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For some, the door of love of Israel comes from Religious School or Hebrew School experiences. There we learnt about the land tracing her waterways – the Mediterranean, the Kinneret, the Dead Sea, the Jordan–  marking out her cities – Jerusalem, Haifa, Nazereth and Eilat, on maps we colored. We sang the songs of her pioneers and her musicians, emphasizing the beauty of the land and the specialness of her history. Strains of the melodies of Zum Gali Gali Gali and Yeruslayim Shel Zahav, can be melodically recalled in our musical cortex. Our hands remember building the model Kibbutz out of popsicle sticks, and tasting Jaffa Oranges, and those “foreign” falafel balls. We learned a few modern Ivrit words as a lure to make the Hebrew of our prayers more relevant: Echad, Shtayim, Shalosh…

For others that door of learning about a Jewish homeland, in the black and white, either/or, concrete-operational world of childhood, evoked feelings of disloyalty to the America we loved. Could we be patriots if we felt an emotional bond to a land that was not the United States? The relationship to Israel tore into our young conscience.

45fe1a9f77d1eabeb1dd7d03195da2f2For some of us, a door was opened to love of Israel in youth group activities or camp.  We re-enacted Biblical history alongside our friends.  We played out the arrival of the pioneers, as they fled to Israel’s shores to find freedom. We visited a supermarket using Hebrew words for food items. In youth groups and camps contemporaries learned Israel dances. We built bonfires out of wood collected from the surrounding landscape like they do in the land of Israel on Lag B’Omer. On Tisha B’Av we mourned the historical destruction of Jerusalem.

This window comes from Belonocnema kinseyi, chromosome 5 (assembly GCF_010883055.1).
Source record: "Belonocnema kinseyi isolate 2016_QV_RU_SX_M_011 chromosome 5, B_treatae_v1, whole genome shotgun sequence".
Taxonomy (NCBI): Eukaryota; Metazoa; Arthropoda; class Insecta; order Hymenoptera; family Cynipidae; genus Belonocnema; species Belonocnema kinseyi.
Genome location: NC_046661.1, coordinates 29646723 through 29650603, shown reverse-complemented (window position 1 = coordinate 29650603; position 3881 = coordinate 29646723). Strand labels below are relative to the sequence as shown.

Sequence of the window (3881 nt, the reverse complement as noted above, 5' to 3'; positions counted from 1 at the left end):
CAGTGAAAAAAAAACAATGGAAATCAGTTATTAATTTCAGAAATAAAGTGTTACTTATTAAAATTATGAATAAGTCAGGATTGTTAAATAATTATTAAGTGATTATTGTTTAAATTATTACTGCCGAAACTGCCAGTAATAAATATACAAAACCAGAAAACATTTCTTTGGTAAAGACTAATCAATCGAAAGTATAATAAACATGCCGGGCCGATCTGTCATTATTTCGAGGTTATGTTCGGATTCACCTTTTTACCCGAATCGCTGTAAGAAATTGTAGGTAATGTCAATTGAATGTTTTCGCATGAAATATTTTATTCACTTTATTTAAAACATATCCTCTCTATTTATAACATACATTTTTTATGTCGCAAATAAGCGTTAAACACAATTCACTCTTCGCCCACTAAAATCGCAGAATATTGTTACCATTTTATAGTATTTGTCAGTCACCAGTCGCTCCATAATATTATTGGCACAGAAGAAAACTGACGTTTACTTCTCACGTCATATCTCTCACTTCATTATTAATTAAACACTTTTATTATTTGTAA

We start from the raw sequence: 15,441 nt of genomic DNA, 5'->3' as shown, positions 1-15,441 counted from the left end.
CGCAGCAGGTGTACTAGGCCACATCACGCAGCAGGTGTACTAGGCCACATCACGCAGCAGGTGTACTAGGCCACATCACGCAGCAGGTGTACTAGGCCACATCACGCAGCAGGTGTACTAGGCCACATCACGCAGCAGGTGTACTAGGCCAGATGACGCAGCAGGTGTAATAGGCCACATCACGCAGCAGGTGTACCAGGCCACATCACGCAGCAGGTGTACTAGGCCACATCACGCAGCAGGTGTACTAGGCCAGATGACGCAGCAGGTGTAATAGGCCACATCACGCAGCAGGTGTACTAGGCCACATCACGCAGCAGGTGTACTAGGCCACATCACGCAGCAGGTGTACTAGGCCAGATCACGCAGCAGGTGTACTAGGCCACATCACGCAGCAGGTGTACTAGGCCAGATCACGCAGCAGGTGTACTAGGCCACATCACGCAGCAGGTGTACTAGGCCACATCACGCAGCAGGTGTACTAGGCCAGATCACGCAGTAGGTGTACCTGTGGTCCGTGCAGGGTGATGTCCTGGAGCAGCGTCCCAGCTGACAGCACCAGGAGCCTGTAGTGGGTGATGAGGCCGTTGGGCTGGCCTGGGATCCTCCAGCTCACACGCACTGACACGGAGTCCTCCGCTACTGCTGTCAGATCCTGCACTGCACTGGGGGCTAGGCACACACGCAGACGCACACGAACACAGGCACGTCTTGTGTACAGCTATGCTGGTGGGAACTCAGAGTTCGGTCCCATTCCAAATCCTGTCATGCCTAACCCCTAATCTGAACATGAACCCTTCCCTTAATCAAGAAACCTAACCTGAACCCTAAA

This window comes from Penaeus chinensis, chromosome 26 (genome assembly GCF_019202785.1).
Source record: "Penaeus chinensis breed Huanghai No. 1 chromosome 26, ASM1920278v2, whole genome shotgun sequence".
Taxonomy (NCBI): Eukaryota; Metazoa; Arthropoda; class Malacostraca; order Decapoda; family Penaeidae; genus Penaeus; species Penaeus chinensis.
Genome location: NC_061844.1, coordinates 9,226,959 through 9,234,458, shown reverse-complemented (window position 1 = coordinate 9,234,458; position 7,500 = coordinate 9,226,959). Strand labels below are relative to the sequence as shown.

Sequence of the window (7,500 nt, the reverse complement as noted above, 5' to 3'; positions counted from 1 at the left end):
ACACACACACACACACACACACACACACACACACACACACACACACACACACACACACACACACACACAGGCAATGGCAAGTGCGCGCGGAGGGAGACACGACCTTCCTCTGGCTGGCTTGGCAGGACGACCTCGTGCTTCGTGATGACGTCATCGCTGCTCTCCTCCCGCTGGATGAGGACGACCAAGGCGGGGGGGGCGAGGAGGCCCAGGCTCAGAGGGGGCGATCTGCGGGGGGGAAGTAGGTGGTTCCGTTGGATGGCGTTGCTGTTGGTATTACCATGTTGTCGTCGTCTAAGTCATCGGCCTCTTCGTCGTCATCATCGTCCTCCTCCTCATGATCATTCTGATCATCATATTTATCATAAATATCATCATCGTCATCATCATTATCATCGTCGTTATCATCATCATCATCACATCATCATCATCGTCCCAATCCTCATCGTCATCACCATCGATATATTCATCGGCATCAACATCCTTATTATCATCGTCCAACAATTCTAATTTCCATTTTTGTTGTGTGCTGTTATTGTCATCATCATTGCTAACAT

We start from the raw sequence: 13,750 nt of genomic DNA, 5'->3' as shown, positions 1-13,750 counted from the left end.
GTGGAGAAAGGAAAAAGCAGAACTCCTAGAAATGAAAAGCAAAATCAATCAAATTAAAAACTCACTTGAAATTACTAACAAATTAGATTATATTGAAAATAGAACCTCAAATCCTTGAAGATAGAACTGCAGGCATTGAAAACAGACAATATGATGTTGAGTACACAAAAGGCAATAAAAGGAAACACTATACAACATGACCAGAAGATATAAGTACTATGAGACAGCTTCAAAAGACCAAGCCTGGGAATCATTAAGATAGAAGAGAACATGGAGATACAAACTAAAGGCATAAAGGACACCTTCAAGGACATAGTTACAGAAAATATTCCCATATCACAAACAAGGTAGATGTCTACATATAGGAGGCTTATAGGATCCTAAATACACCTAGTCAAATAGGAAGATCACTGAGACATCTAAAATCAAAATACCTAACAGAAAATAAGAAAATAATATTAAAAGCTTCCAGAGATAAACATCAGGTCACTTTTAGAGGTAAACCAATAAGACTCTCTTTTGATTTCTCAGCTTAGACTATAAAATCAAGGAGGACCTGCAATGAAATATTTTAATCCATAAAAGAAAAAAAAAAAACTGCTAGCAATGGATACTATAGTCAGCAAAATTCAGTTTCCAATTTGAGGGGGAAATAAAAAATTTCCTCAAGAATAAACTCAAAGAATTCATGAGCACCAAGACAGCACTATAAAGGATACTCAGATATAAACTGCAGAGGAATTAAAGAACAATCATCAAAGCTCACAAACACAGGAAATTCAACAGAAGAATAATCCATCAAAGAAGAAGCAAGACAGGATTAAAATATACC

For other members of the Jewish community, whose teenage years were a time of angst, the enthusiasm of peers relating to a country so far away made them feel all-the-more distanced, not part-of the group. For idealistic teens who held values high, and were being bombarded by stories of an Israel that was not ideal on their TV sets, questions about the land arose, and were struggled with. Could they be in relationship with Israel, a land that did not seem to live up to the ideal of being “a light to the nations”?[3]

20161117_092503-01For some, a door which opened a love of Israel was a trip to the modern State – Birthright, NFTY in Israel, a planned congregational tour, or a visit to relatives. As their plane landed, a demonstrative outburst as El Al passengers clapped, setting the scene for emotional connection. Suddenly they were immersed in the guttural sounds of Hebrew which they vaguely recognized – Shalom! Baruch HaBa!

In the land of Israel, they were surrounded by people who have our body shape and hair and faces, who use Yiddish phrases in amongst the Hebrew, and have a wry Jewish humor. Connection was created with their tour guide, and bus driver, and the young Israeli guards who accompany them.

For others though, such a trip caused hesitation. Jews carrying guns, lots of guns. Soldiers stopping mothers and children at borders. Governments that do not treat the inhabitants in the land with full equality. Witnessing of religious Jews intolerant of secularism or other streams of Judaism. The door opened on difficult scenarios that alienated rather than attracted.